characterized its work in the late '80s, returning to the basics of
guitar, bass, and drums.
     Of course, the basics for Rush still mean Byzantine chord
progressions and guitar solos, florid lyrics delivered with Lee's
trademark Donald-Duck-on-helium yelp, and time signatures that require
a degree in mathmatics.  But there's no denying that such songs as
"Animate," "Stick It Out," and "Nobody's Hero" are more driving and
catchy than anything since "Tom Sawyer" or "Red Barchetta" from 1981's
_Moving Pictures_, which remains the group's best-selling album.  The
band credits the success of _Counterparts_ to a more organic approach
in the studio.
     "It was the first record in a long time where we clearly knew
what we wanted it to sound like," says Lee (real name: Gary Lee
Weinrib, according to the computer fanzine).  "It was kind of nice to
get back to more of that youthful energy of playing," says guitarist
Alex Lifeson (real name: Alex Zivojinovic).  "It wasn't a complete
reinventing of the band by any means, but we did change the wrapping,"
concludes drummer/lyricist Neil Peart (real name: Neil Peart, though
the pronunciation is "Peert," not "Pert").
     The band members (who were interviewed seperately while in their
offices at Anthem Entertainment) agree that the impetus for change came
from a 1992 tour with Primus, the San Francisco Bay Area trio that
retooled Rush's prog-rock for the thrift-store/grunge crowd.  Rush was
also inspired by the energy of the new Seattle bands, especially Pearl
Jam.  The situation recalls the way punks in the late 70's prompted the
first generation of progressive rockers to strip back the excess on
such relatively lean-and-mean albums as Yes' _Going for the One_ and
Genesis' _...And Then There Were Three_.
     "When we went in to do this record, Alex and I were sitting at an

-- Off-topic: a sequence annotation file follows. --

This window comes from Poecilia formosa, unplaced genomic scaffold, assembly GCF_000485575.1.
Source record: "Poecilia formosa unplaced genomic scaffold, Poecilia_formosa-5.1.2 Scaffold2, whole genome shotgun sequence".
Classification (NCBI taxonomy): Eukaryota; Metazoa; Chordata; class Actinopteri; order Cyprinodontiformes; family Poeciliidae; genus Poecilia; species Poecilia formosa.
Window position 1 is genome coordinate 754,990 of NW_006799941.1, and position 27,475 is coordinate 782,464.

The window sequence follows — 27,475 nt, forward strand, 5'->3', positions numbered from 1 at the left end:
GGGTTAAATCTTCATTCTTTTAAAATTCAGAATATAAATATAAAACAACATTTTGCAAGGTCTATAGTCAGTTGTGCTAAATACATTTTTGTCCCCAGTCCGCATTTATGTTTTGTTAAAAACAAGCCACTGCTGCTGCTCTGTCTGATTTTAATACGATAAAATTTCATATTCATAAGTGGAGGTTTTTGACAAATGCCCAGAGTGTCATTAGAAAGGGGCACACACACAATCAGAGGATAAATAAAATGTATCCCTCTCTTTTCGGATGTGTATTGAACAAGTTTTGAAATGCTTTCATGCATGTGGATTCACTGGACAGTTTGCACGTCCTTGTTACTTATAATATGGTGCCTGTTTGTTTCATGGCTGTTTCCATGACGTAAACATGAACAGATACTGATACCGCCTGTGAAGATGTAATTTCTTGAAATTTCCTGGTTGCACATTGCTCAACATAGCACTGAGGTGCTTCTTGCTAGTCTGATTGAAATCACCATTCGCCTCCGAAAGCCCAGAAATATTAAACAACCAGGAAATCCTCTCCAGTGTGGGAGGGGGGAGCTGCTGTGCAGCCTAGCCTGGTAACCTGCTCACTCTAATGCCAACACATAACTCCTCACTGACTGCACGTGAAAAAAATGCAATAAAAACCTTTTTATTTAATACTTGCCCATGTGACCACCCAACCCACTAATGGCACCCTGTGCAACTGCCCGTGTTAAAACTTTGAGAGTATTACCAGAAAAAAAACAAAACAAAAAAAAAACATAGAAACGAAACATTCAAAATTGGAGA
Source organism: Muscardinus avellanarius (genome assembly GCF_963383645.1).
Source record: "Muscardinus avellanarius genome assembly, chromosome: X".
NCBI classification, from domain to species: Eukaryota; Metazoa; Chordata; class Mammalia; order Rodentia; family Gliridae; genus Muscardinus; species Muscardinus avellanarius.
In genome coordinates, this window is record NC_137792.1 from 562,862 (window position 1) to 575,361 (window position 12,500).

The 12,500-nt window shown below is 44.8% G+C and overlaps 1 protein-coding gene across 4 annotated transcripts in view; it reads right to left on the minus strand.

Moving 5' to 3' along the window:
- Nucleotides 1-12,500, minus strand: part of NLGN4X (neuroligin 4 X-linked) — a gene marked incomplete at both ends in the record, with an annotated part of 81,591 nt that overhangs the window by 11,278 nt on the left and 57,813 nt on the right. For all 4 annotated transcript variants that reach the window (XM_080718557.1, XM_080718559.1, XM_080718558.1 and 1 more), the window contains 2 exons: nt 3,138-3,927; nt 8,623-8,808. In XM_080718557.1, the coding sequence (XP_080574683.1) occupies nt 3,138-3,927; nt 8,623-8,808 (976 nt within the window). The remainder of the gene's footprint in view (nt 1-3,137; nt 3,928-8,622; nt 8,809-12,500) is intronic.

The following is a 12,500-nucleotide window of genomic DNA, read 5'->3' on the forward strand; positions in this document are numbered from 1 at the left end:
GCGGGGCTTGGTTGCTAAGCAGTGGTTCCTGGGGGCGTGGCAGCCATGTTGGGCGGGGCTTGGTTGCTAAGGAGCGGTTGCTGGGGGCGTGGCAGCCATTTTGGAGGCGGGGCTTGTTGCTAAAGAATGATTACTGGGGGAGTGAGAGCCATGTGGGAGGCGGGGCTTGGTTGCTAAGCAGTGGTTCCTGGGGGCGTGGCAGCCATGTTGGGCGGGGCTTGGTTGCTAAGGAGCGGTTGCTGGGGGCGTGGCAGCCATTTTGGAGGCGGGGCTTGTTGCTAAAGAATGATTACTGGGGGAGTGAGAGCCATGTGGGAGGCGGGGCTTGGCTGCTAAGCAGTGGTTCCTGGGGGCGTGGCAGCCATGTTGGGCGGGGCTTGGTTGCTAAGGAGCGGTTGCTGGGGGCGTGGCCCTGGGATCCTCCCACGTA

eight-track computer machine getting ready to write and watching
everybody set up the keyboards," Lee says.  "When they were done, there
was this bank of keyboards with all these television screens, and nowhere
could you get a ball game.  We just went, `Pass.'  Inevitably, you come
back to these machines to add something later or make the arrangements
more interesting.  But I think we proved that the best way to write is
not to rely on these machines first."
     Producer Peter Collins, who worked on 1985's _Power Windows_ and
1987's _Hold Your Fire_, and engineer Kevin "Caveman" Shirley, a
newcomer who owes his nickname to his analog attitude, encouraged Rush
to think like metalheads.  "This was the first time in twelve years that
I sat in the studio and recorded guitars," Lifeson says.  "I'd been
sitting in a very controlled control room where communication is
instantaneous and your monitors always sound great and everything's nice.
I got talked into going out into the studio, and then I realized `This is
where it's at!'  You've got to feel the guitar vibrating against your
body and sound going through the pickups for you to lock into the energy
and really push it."
     Lee says that _Presto_ and _Roll the Bones_ suffered from a "drastic
change in writing at the same time we changed production teams; we only
got it right part of the time, and a couple of the songs were
shortchanged."  But Peart, by far the trio's most humorous and didactic
member, maintains that everything on those albums was necessary for the
band's growth.  "You can't change any part of a progression without
changing the outcome, that's what people constantly forget," he says.
     Peart is the only member of Rush with a noticeable Canadian accent,
and the pitch goes up at the end of his sentences just like Bob and Doug